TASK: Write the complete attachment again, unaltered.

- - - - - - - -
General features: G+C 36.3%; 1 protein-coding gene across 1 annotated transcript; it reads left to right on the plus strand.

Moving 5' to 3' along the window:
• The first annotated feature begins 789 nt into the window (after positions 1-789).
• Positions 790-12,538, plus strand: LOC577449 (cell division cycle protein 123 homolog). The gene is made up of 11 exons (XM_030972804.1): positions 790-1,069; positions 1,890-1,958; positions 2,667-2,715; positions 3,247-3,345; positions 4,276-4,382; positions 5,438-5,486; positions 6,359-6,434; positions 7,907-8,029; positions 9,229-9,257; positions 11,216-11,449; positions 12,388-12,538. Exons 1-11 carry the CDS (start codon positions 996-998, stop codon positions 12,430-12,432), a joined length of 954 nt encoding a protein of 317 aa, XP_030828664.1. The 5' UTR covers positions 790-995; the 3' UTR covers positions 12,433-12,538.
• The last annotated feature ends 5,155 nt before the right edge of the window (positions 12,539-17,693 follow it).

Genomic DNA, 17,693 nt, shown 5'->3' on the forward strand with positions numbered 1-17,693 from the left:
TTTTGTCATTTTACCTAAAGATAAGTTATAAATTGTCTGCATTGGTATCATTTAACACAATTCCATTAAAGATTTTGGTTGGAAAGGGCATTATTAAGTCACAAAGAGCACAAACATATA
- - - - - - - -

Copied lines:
General features: G+C 36.3%; 1 protein-coding gene across 1 annotated transcript; it reads left to right on the plus strand.

Moving 5' to 3' along the window:
• The first annotated feature begins 789 nt into the window (after positions 1-789).
• Positions 790-12,538, plus strand: LOC577449 (cell division cycle protein 123 homolog). The gene is made up of 11 exons (XM_030972804.1): positions 790-1,069; positions 1,890-1,958; positions 2,667-2,715; positions 3,247-3,345; positions 4,276-4,382; positions 5,438-5,486; positions 6,359-6,434; positions 7,907-8,029; positions 9,229-9,257; positions 11,216-11,449; positions 12,388-12,538. Exons 1-11 carry the CDS (start codon positions 996-998, stop codon positions 12,430-12,432), a joined length of 954 nt encoding a protein of 317 aa, XP_030828664.1. The 5' UTR covers positions 790-995; the 3' UTR covers positions 12,433-12,538.
• The last annotated feature ends 5,155 nt before the right edge of the window (positions 12,539-17,693 follow it).

Genomic DNA, 17,693 nt, shown 5'->3' on the forward strand with positions numbered 1-17,693 from the left:
TTTTGTCATTTTACCTAAAGATAAGTTATAAATTGTCTGCATTGGTATCATTTAACACAATTCCATTAAAGATTTTGGTTGGAAAGGGCATTATTAAGTCACAAAGAGCACAAACATATA